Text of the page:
Marriage records of Rebecca’s maternal great-grandparents, Robertus Veraar and Hermina Maria Vermeulen – https://www.familysearch.org
https://www.openarch.nl

Birth record of Rebecca’s maternal great-grandfather, Robertus Veraar – https://www.familysearch.org

Marriage record of Rebecca’s maternal great-great-grandparents, Robertus Veraar and Jannetje van der Steen – https://www.openarch.nl

Birth record of Rebecca’s maternal great-great-grandfather, Robertus Veraar – https://familysearch.org

Marriage record of Rebecca’s maternal great-great-great-grandparents, Jan Veraar and Maria van Leersum – https://www.openarch.nl

Birth record of Rebecca’s maternal great-great-great-grandfather, Jan Veraar – https://www.familysearch.org

Birth record of Rebecca’s maternal great-great-great-grandmother, Maria van Leersum – https://www.openarch.nl

Birth record of Rebecca’s maternal great-great-grandmother, Jannetje van der Steen – https://www.familysearch.org

Marriage record of Rebecca’s maternal great-great-great-grandparents, Hijmen van der Steen and Maria Elisabeth van ‘t Kruijs – https://www.openarch.nl

Birth record of Rebecca’s maternal great-great-great-grandfather, Hijmen van der Steen – https://www.familysearch.org

Birth record of Rebecca’s maternal great-great-great-grandmother, Maria Elisabeth van ‘t Kruijs – https://www.familysearch.org

Birth record of Rebecca’s maternal great-grandmother, Hermina Maria Vermeulen – https://www.familysearch.org

Marriage record of Rebecca’s maternal great-great-grandparents, Willem Vermeulen and Hermina Maria Schoemaker – https://www.openarch.nl

Birth record of Rebecca’s maternal great-great-grandfather, Willem Vermeulen – https://archief.amsterdam

Marriage record of Rebecca’s maternal great-great-great-grandparents, Johannes Jacobus Vermeulen and Petronella Wilhelmina Jubels – https://www.openarch.nl

Birth record of Rebecca’s maternal great-great-great-grandfather, Johannes Jacobus Vermeulen – https://www.familysearch.org

Birth record of Rebecca’s maternal great-great-great-grandmother, Petronella Wilhelmina Jubels – https://www.familysearch.org

Birth record of Rebecca’s maternal great-great-grandmother, Hermina Maria Schoemaker – https://www.familysearch.org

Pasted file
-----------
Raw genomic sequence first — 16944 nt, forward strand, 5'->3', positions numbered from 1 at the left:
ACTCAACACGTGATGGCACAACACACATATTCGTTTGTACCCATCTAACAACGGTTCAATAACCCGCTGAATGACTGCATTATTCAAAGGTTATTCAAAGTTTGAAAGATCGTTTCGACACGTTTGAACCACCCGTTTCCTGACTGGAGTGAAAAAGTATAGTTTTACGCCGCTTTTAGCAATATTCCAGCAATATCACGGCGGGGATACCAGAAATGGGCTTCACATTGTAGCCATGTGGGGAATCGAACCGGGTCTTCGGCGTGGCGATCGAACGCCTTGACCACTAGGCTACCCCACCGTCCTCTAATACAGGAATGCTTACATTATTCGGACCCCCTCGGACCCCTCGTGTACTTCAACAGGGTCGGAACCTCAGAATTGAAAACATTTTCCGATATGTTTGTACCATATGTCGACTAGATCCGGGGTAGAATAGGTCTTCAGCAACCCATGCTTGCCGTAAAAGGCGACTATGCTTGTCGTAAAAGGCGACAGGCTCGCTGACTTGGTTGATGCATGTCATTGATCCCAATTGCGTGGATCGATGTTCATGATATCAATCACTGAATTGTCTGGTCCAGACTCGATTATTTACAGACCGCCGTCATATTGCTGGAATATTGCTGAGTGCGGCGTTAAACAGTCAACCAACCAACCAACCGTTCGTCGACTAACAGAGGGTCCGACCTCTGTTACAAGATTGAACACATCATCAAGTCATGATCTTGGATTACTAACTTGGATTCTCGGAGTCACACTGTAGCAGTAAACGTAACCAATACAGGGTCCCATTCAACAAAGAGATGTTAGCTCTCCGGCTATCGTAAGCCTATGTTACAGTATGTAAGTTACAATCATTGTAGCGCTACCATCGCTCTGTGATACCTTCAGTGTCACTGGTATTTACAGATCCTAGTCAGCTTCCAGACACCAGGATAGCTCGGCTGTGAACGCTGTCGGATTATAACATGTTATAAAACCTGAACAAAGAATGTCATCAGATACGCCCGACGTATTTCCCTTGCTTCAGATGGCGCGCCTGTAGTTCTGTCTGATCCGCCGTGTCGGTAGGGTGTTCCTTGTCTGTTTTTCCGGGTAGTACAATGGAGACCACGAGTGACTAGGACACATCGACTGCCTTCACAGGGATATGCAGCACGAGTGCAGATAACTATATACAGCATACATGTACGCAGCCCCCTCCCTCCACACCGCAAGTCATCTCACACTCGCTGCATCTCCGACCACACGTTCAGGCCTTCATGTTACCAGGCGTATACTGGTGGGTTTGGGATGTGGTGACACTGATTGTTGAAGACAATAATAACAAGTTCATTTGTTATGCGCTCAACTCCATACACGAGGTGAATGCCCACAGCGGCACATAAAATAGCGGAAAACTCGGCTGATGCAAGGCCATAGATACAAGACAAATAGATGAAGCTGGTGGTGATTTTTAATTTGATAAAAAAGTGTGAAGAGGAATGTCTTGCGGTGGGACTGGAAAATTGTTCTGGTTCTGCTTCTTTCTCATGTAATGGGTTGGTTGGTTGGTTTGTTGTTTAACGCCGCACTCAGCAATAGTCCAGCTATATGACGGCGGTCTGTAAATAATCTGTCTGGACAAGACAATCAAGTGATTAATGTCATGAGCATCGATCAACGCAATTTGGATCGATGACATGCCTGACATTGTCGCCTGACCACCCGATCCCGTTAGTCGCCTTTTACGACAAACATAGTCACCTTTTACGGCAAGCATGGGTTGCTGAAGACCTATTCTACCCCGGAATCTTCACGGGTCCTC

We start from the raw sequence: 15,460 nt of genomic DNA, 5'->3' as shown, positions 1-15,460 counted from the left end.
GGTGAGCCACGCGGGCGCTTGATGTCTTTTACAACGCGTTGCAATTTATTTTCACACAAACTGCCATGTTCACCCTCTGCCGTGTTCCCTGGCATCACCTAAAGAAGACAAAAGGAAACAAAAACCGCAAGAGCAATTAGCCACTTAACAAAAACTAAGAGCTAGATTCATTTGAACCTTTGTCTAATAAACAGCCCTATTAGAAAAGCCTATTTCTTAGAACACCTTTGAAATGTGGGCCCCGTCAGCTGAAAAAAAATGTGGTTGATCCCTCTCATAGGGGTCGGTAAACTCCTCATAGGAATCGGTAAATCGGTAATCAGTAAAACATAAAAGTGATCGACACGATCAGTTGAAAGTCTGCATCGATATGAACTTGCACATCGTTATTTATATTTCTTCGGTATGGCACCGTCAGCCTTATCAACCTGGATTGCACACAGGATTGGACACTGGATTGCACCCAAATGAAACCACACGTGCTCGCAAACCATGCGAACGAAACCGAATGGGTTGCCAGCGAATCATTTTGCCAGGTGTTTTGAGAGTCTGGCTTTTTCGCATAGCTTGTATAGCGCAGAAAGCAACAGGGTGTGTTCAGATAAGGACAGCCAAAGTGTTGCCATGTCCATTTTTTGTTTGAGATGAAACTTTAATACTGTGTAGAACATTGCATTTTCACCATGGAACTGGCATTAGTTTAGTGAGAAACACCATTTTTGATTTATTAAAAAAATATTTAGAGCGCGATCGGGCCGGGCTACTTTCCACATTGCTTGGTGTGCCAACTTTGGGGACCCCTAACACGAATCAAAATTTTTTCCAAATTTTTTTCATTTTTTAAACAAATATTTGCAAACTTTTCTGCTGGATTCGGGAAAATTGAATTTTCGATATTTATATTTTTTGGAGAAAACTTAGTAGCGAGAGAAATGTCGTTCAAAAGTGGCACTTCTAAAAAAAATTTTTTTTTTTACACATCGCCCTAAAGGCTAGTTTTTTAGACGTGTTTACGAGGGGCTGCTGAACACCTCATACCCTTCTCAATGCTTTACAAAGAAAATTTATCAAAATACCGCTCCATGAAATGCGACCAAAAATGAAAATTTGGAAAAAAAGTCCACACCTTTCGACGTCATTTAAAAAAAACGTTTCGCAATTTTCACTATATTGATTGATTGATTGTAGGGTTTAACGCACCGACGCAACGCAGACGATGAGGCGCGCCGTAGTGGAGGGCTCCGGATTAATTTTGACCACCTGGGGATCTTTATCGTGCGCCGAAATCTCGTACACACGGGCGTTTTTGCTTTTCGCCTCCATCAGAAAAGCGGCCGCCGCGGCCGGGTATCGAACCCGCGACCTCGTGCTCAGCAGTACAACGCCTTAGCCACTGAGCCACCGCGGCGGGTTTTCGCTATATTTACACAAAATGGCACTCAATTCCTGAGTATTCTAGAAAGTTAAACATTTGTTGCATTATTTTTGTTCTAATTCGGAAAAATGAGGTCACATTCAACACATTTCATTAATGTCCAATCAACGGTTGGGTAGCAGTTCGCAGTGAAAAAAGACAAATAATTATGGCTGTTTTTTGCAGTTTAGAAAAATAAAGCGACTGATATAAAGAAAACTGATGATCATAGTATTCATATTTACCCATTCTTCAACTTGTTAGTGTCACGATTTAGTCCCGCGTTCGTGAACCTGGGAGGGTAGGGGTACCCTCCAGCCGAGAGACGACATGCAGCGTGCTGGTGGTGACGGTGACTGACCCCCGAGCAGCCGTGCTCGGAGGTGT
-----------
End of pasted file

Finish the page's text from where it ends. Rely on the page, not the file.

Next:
Marriage record of Rebecca’s maternal great-great-great-grandparents, Hendrik Schoemaker and Adriana Blekkenhorst – https://www.openarch.nl

Birth record of Rebecca’s maternal great-great-great-grandfather, Hendrik Schoemaker – https://www.familysearch.org

Birth record of Rebecca’s maternal great-great-great-grandmother, Adriana Blekkenhorst – https://www.familysearch.org

ethnic

Curious about ethnicity

121 Responses

  1. jonasbttencourt says:

    Wow, finally a DNA test… But anyway, they are not 100% accurate, even less accurate when it comes to women, because they only get the maternal genes, if i remember corretly, please guys correct me if im wrong. It seems like her mother have less black ancestry than we were led to believe, since she has some strong sub-saa features, but anyone who looks at Rebecca would surely presume she is at least 85% european. That does not change the fact that she does have relatively recent black ancestry, but i don’t think it’s quite enough to describe her as being ”part black”, her mother is, since she most likely is over 18% sub-saa and has black traits.

    • ashash says:

      23andme is actually pretty accurate.

    • nick says:

      Women get genes/results for ethnicity from both sides, the only thing sex effects is tracing haplogroups because women/people with xx chromsomes can only trace the maternal/x haplogroup, while men/people with xy chromosomes can trace both x and y. The ethnicity estimates are based on comparing the individual who took the tests’ DNA to that of reference population around the world, so sex chromosomes don’t affect it.
      You’re right that they aren’t always 100% accurate anyway though, if for no other reason then because we don’t always inherit the same amount of DNA from each ancestor

  2. ashash says:

    The history of her African-American grandfather is fascinating. A great episode.

    Her percentages are about what I expected. I didn’t think she would have any Native American DNA, just African. I see I was right about that.

  3. transemacabre says:

    Norman Isaac Ewing gives his birthdate as 7 May 1894 on his WW1 draft registration card.

    Isaac Franklin Norman appears on the 1850 census in Washington co. OH. His father was Aquilla Norman (born Virginia) and his mother was Mary Fisher (born Pennsylvania). There’s a marriage record for Aquilla and Mary in 1828 in Washington co. OH. Mary’s father Richard, at 90 years old, was also living with the family in 1850 and his birthplace is Maryland

    Aquilla was named as one of the heirs to Fortune Norman when she died in 1841 in Washington co. OH. She was the widow of Bazabel Norman, who was taxed as a “free negro” in Frederick co. VA in 1802. We know that Fortune’s maiden name was Stephens as she attests in her application for a pension, and that she had a brother named James Stephens. She and Bazabel were married in 1782 in Montgomery co. MD.

    Bazabel’s mother was Henrietta Norman, who was bound to Samuel Selby and then William Deakins in Prince George’s county. Henrietta’s mother in turn was Rebecca (Beck) Norman who was convicted of “Mullatto Bastardry” in 1746 for giving birth to her. Rebecca, or Beck, was born in 1720, when Elizabeth Norman confessed that she’d had a child by a “Mullato man of William Digge’s” and both she and her daughter were sold into servitude.